Forget traditional yoga poses such as downward facing dogs and sun salutations. “The best way to describe yoga nidra is saying it’s like savasana,” says Alexandra. “The difference is that while in a traditional yoga class, you may only be in savasana for a few minutes, in a yoga nidra class you’ll be holding it for the full practice, which can last anywhere from 30 to 60 minutes. This may sound like a long time, but this is the time it takes for your body to enter a parasympathetic state, in which the heart rate and breath slow down, which is the main goal of yoga nidra,” she says. The teacher will welcome you to lie down and get comfortable, starting the session with an intention, before working through various sequences of words and breath patterns, which have been designed to relax the body and mind and awaken your subconscious and unconscious mind. “Sessions conclude with you slowly being guided back into your body using your breath and very soft, intuitive movement,” Lisa adds. 

How do you feel afterwards?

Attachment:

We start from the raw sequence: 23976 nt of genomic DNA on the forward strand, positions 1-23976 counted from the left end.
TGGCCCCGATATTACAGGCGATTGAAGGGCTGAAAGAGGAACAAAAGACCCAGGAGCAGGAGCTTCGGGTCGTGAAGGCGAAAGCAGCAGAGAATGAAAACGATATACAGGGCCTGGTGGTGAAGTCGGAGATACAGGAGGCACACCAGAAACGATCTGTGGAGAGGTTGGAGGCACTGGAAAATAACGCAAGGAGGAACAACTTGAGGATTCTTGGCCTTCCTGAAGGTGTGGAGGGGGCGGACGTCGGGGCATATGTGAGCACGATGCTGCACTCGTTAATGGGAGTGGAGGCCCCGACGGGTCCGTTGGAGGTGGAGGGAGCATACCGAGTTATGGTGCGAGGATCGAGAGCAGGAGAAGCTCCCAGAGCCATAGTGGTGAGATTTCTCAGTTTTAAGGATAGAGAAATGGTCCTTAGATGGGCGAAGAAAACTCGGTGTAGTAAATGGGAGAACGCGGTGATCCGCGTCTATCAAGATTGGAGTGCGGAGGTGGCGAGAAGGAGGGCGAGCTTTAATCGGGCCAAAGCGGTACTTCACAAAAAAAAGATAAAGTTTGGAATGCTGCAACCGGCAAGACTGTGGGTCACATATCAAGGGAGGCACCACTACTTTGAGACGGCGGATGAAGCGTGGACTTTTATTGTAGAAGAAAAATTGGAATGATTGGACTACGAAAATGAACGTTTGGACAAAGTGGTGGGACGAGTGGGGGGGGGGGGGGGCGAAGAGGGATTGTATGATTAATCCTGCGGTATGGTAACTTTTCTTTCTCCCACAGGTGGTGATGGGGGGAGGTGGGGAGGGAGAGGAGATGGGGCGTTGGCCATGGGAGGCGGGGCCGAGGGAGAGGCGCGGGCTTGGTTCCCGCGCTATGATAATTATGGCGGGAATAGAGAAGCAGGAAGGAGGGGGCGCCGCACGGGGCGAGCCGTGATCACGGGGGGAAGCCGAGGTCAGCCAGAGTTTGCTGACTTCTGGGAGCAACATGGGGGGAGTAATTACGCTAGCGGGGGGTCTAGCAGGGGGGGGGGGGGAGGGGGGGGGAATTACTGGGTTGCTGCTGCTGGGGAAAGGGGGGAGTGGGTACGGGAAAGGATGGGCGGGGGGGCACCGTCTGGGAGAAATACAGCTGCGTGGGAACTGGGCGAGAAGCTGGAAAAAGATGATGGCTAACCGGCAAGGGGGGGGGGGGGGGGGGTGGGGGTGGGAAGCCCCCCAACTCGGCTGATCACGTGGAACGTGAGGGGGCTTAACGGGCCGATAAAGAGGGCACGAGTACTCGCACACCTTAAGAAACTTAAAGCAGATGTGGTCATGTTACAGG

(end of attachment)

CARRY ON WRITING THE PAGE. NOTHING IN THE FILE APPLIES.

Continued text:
“When you have finished a class, your body will be in a deeply relaxed state,” says Lisa. “You will feel restored, healed and gloriously rested.” The only negative is that you may feel a little chilly, as your body temperature naturally drops when you are relaxed. “For this reason, make sure you have a blanket and some warm socks to hand when practicing yoga nidra, especially if you are at home and doing a virtual session,” says Lisa. A bolster, which you prop under your knees, can also be handy if you suffer with lower back pain.

“One hour of yoga nidra is said to be as restful as four hours’ sleep, making it perfect for when you’re feeling below par.”
Alexandra Baldi

Does it matter if you fall asleep?

Yoga nidra may be a form of sleep meditation, but that doesn’t mean it’s the same thing as sleep, and the experts say you should stay awake, if you can. “There is controversy in the yoga world over whether it’s okay to fall asleep during yoga nidra. In my opinion, it’s a hard no. Once you fall asleep, you’re no longer in yoga nidra, and may not get as many of the benefits. The longer you stay in the space, the more easily you can reap the restorative benefits.” If you’ve tried yoga nidra and struggle to stay awake, try practicing during the day, when you’re more alert and able to better focus your energy.